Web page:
The mystery of the disappearing sands from Redcar beach may at last have been solved thanks to a determined local resident.
Concerns were raised with local MP Ian Swales by Mr. Derek Hadlow, who had been investigating why the sands on the beach between South Gare and Saltburn were now so much lower than their historic levels.
Mr Swales arranged for Mr. Hadlow to meet with the Teesport Harbourmaster and the Environment Agency to discuss his findings.
The conclusion which emerged was that deep dredging at Teesmouth– often over 40 feet deep – removes about 1million tonnes of sand per year. Traditionally this sand is then dumped out at sea.
Normally the level of sand on a beach is kept up by a natural current know as “literal drift” which drives the sand back to the coastline.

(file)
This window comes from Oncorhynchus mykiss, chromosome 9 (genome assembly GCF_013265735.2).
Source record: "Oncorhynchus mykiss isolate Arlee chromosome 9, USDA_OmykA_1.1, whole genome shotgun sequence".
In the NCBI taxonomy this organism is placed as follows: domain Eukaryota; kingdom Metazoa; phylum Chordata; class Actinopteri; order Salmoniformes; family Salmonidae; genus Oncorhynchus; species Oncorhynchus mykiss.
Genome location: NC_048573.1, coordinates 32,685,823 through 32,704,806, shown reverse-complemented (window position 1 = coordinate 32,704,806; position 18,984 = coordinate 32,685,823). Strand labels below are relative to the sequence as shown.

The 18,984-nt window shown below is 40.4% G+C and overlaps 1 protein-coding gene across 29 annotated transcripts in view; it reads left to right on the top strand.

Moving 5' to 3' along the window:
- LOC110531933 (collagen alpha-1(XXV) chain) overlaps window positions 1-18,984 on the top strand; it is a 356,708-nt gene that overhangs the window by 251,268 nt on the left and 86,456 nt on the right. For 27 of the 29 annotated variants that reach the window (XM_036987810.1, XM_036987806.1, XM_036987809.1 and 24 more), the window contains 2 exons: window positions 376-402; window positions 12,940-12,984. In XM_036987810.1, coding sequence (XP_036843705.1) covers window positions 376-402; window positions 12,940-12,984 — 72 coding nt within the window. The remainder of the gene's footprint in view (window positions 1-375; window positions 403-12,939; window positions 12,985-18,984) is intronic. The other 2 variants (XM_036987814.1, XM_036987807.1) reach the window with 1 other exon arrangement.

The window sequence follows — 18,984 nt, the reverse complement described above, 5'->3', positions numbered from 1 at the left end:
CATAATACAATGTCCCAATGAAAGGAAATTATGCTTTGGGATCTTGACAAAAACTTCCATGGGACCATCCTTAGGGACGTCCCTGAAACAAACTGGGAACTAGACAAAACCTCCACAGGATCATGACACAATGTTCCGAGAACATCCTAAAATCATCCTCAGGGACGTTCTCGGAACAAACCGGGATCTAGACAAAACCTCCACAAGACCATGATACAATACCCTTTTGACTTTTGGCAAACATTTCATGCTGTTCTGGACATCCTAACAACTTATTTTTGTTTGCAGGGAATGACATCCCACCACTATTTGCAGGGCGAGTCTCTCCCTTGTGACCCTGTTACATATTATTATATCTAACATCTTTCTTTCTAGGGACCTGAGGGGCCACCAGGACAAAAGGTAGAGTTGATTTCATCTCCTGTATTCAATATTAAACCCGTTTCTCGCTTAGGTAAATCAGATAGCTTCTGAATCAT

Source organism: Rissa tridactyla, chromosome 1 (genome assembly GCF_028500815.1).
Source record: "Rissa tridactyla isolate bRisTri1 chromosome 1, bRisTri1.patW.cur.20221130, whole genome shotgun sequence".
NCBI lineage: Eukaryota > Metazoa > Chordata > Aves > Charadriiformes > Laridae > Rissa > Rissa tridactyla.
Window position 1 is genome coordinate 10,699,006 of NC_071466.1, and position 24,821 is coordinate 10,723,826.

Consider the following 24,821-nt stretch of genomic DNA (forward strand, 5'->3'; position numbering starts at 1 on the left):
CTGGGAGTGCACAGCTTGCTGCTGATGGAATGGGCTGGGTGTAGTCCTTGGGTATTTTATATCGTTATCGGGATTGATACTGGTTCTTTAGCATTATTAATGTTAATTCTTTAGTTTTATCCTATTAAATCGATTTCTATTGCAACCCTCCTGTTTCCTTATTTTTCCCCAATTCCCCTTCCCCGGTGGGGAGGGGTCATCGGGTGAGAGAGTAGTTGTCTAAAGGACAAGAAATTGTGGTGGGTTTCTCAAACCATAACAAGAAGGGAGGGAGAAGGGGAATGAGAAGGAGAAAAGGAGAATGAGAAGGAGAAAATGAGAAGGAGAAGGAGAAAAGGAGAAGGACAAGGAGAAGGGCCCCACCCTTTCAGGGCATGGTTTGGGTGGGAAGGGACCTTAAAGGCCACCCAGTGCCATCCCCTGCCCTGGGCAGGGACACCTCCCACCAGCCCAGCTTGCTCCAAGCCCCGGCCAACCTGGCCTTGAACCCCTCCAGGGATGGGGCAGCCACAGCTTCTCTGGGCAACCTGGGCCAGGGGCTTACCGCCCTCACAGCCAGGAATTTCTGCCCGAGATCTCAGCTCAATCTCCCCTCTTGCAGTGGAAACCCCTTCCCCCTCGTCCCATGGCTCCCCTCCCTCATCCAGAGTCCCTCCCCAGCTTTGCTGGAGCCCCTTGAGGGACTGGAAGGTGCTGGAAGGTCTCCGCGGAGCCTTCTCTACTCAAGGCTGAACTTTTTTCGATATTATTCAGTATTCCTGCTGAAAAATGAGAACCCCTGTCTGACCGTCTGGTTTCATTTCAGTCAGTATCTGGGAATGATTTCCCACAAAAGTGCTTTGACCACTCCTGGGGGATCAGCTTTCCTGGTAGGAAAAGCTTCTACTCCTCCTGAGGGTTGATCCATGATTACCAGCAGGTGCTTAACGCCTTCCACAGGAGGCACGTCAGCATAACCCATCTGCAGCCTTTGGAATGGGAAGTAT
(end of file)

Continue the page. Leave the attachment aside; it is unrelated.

However, historically the river at Teesmouth was heavily polluted, so the sand from this area had to be dropped further out to sea. As a result the natural drift was unable to carry it all the way back to the shore.
Now both the Harbourmaster and the Environment Agency have agreed that it may be feasible, and more environmentally beneficial, to drop the dredged sand closer to the beach. This would allow natural drift to then disperse the sand back along the beaches.
Commenting on the findings the Redcar MP said:
“I’m pleased we’ve been able to finally get Mr. Hadlow some answers. He’s put a lot of time and effort into looking into what is complex problem. Thanks to his determination it seems we may be well on the way to finding a solution to the mysterious disappearing sands. Hopefully we will be able to return the Teesside coastline to its former state.”